HSUS Gets Greedy

Posted on 04/19/2009


April 13, 2009

Animal Activists Jump to Pump Doggie Dollars Out of “Bo”bama

Six-month-old “Bo,” the long-awaited First Dog, will finally move in to 
his new home tomorrow – but not without some controversy. Despite 
campaign pledges that he would adopt a rescue dog, Obama’s latest 
addition to the family did not come from a pet shelter. To ease the 
disappointment, the First Family will reportedly make a donation to a 
Washington, DC “humane society.” But the White House has yet to clarify 
an important detail: Which DC humane society? If the San Francisco 
Chronicle and a handful of others are correct in interpreting this to 
mean the Humane Society of the United States (HSUS), homeless dogs and 
cats in our nation’s capital are getting a tough break.

As we told reporters last week, hands-on pet rescue shelters see 
shockingly little of the millions of dollars donated to HSUS every year. 
According to the group’s most recent tax return, HSUS passed less than 4 
percent of its $91.5 million operating budget through to local shelters 
in 2007. And news of the Presidential pup’s arrival has provided HSUS 
with the latest opportunity to do what it does best: capitalize on the 
misunderstanding that it is an umbrella group for local adoption shelters.

Yesterday, the animal rights giant put out a press release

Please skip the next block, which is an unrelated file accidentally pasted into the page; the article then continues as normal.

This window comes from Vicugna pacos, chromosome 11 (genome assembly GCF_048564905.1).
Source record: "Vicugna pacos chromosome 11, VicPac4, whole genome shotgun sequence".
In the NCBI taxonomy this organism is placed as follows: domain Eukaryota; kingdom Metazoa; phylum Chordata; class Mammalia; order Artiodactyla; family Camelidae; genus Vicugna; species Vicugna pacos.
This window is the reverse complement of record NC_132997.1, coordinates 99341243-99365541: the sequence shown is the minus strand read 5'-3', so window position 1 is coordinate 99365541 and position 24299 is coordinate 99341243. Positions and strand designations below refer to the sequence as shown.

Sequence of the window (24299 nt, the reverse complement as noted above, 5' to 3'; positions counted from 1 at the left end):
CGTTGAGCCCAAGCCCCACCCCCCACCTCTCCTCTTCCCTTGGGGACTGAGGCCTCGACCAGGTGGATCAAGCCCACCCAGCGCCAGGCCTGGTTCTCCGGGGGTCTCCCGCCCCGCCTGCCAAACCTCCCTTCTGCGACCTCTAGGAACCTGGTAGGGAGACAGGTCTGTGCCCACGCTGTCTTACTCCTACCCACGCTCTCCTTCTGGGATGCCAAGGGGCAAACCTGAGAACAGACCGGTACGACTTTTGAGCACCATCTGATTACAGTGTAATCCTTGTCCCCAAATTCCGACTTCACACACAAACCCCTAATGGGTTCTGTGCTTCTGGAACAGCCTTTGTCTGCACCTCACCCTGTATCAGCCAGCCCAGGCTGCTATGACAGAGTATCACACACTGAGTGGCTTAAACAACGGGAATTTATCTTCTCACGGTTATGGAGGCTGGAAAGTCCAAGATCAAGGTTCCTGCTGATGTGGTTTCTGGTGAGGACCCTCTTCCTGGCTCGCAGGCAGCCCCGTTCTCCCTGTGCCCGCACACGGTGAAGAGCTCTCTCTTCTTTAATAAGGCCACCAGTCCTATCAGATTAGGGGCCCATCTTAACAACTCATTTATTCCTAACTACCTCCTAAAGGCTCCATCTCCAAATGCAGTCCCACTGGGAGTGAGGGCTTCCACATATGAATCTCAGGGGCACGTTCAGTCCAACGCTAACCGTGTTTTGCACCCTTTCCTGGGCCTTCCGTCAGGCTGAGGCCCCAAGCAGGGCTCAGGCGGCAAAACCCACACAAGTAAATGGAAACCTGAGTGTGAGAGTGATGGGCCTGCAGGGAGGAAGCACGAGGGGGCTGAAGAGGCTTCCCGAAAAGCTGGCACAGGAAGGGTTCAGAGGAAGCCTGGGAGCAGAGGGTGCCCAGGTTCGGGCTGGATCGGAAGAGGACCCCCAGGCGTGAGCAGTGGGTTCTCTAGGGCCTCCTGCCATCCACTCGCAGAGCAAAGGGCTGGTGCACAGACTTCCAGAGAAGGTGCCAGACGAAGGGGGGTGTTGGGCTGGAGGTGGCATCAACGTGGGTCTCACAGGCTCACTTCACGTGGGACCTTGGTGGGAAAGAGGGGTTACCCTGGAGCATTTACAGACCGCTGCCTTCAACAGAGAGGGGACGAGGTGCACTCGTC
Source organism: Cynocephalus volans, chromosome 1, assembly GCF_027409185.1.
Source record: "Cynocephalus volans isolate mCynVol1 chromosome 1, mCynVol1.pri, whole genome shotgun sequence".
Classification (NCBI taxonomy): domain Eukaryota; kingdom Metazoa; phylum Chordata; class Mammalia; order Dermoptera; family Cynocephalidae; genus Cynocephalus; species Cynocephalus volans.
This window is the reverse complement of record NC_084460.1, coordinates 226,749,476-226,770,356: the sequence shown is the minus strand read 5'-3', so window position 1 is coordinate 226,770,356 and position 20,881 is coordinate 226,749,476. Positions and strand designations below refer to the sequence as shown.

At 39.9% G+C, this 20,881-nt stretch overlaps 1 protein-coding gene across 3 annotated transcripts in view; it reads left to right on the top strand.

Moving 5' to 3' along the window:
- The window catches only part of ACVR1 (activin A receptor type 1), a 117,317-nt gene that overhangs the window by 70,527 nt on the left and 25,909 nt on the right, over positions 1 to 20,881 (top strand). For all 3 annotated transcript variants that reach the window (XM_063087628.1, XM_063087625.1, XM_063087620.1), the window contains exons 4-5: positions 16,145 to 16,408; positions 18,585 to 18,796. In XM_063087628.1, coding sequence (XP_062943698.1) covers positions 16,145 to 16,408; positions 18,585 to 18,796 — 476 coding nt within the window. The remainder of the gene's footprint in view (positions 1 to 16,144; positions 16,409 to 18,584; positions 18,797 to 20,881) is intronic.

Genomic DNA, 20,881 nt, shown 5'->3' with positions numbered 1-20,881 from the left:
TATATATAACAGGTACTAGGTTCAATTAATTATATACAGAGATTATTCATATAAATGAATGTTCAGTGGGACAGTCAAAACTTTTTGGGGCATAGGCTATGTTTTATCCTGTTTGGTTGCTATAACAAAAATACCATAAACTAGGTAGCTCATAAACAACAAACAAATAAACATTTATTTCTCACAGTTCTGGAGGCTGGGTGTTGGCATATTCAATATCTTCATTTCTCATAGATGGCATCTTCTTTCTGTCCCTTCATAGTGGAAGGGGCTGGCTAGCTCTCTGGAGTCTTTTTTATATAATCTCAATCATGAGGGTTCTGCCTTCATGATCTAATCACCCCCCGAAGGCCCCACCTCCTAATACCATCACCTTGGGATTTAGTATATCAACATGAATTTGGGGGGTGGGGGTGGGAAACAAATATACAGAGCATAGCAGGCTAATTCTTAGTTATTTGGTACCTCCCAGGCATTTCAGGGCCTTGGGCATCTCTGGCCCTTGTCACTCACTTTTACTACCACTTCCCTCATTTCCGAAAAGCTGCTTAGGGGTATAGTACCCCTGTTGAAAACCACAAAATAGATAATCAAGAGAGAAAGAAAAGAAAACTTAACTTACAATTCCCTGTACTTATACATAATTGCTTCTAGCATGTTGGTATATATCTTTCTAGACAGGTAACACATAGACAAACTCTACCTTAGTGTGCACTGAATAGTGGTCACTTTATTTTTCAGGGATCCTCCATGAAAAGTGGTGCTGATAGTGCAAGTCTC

congratulating the Obamas, and warning Americans about a growing 
euthanasia crisis in shelters across the country. HSUS also announced 
that it is launching a big-budget Ad Council campaign to encourage 
shelter adoptions. But if HSUS is so concerned with the plight of 
homeless shelter animals, why doesn’t it divert more of its lobbying and 
advertising dollars towards helping them?

The answer is simple: Helping America’s real hands-on shelters isn’t 
going to raise HSUS’s profile or help fatten its purse. And it certainly 
won’t do much to convince Americans to quit hunting, stop going to the 
circus, or abstain from milk and meat.

As long as HSUS can associate itself with your local adoption center, 
well-meaning (but naïve) pet lovers will presumably keep the gravy train 
flowing. Let’s hope the First Family is wise enough to make its 
donations elsewhere.